One day we will look back with shock at how poorly we considered the needs of many elderly people
A prominent architect said to me recently that he couldn’t remember things as well as he used to, which made him anxious, because his greatest fear was that he would develop dementia. If he feared losing his independence, dignity and self-esteem, he was not alone. Many older people conceal their problems and resist intervention for exactly those reasons. We must respect and understand those feelings, and do all we can to provide good enough care for our elders, in appropriately designed buildings, so they feel safe, secure and independent enough to retain their sense of self-worth.
Inside, a care home is very like a town or city. One can remember where to go when there are distinct enough landmarks and clear circulation
Over the past few years, both my partner Sandy and I have found ourselves with relatives in their 90s who have high care needs, and we found ourselves taking a closer interest in how the environments in which they live were conceived, and in what ways these spaces might be improved by both architects and the clients who employ them.Dementia, mobility problems or a combination of the two are the most common reasons for moving to a care home, but the communities found there encompass a very wide range of cognitive abilities and physical needs, which can be stressful for both residents and staff. Understanding the symptoms of dementia, and the human response of all the individuals affected, is key to creating a good home for people in this phase of life.
Inside, a care home is very like a town or city. One can remember where to go when there are distinct enough landmarks and clear circulation. Being able to see into public rooms that are associated with a distinct activity is helpful. Views out can give a sense of the time of day and the seasons, as well as local events, such as children going to and from school. One in eight people over the age of 75 has a high degree of visual impairment. Many older people need three times the usual light levels to see adequately. High light level throughout, with appropriate colour contrast – such as for personalised doors to residents’ rooms – helps with orientation. Scope for people to create their own environment helps them retain their sense of self, with the ticking of a clock, the smell of a familiar perfume or the sound of a favourite piece of music. Their room must be large enough for a favourite chair to be set out without hidden obstacles, and within easy reach (and sight) of their bathroom, to allow independence.
High levels of stress are common in people with dementia and this affects their ability to function. Most people would find it stressful to be compelled to sit in a crowded common room through which people pass, with chairs lining the walls, feeling viewed and obliged to interact (or shut down), while being bombarded with noise and activity from a television. Some people want to sit in a communal room, alone. Many like to go outside for a wander, with the assurance that it will not be slippery, with a handrail for support, on an interesting path. They want to enjoy hearing birdsong, and experience the familiar signs of the changing seasons. They want to aim for a destination where they can sit and rest and contemplate; or, better still, do something useful, like watering the plants or weeding a flowerbed, arranged for easy physical access.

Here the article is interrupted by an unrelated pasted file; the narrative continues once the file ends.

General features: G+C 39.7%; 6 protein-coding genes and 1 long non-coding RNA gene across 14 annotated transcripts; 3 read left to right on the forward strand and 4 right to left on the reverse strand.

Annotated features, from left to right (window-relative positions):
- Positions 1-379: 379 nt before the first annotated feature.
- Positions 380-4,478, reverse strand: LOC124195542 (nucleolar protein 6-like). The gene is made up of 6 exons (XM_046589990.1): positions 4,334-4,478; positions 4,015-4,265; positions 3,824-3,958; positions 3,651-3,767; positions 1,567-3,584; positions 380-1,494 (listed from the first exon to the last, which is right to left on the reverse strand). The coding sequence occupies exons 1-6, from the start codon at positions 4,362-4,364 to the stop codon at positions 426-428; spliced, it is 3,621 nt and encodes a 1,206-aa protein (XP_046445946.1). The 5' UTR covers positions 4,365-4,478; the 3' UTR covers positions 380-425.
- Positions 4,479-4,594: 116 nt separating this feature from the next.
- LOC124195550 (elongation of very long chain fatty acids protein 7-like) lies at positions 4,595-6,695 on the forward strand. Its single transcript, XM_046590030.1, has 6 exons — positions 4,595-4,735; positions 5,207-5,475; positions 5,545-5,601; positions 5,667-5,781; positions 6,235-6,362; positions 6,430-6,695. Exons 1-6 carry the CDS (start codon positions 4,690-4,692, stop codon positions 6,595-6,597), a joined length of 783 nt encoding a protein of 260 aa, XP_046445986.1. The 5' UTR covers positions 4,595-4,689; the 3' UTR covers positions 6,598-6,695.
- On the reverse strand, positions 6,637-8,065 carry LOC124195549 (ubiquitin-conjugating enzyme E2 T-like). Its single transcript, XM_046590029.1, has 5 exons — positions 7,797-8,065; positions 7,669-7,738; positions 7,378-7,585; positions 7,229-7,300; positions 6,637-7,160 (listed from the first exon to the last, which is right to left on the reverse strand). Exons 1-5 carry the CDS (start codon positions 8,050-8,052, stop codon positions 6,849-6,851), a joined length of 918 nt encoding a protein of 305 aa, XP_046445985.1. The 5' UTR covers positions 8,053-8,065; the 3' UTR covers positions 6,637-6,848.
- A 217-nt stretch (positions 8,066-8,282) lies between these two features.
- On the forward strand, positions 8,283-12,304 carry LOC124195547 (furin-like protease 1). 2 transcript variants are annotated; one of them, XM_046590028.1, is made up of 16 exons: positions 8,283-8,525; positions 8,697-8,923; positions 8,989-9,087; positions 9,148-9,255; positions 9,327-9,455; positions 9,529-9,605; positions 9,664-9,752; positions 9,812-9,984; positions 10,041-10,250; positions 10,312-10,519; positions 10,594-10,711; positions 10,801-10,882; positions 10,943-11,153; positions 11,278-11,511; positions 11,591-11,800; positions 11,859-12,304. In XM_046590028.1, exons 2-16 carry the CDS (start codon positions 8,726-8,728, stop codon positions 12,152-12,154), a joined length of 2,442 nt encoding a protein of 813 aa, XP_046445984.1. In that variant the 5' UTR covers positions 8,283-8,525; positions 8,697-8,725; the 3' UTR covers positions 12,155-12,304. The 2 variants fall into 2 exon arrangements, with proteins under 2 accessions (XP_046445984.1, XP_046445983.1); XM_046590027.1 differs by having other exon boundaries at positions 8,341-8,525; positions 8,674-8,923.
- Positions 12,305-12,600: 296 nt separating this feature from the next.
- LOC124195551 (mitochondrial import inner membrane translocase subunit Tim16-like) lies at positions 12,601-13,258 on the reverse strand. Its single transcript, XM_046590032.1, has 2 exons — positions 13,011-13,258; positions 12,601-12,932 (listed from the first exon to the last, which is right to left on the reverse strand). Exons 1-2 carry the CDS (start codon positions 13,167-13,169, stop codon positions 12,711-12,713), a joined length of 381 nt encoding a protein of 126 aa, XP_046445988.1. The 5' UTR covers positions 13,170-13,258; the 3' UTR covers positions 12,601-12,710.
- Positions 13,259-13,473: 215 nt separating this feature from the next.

For most elderly people, day-to-day activities like getting dressed or eating become more difficult, and this is particularly true for those with dementia. They can be very slow, which can be stressful for the staff helping them. It is easier to ‘just do it for them’. However, well-designed, clearly visible storage with easy access can extend self-sufficiency. For most people, food has meaningful, positive memories, and preparing food and eating together provides an environment conducive to encouraging these. Arranging the kitchen and dining accommodation in a way that feels intimate can be a great boon. The kitchen can be split, with safe activities for residents, such as washing vegetables or setting the tables, kept separate from more hazardous activities.
One in four of those over 75 has difficulty walking. A fall is the most common reason for going into care. Many types of dementia will gradually affect the areas of the brain responsible for balance and motor control. It is of paramount importance that the environment is designed to promote safe mobility, with such things as support rails throughout circulation areas, distinct contrasts in horizontal and vertical planes and plenty of space for negotiating with a wheelchair or walking frame. When we look back a generation at the child who was ‘seen and not heard’, we are shocked. It is now time that we listen and see the humanity in our elderly community, and design with sensitivity for their needs.
Clare Wright is a founding partner of Wright & Wright Architects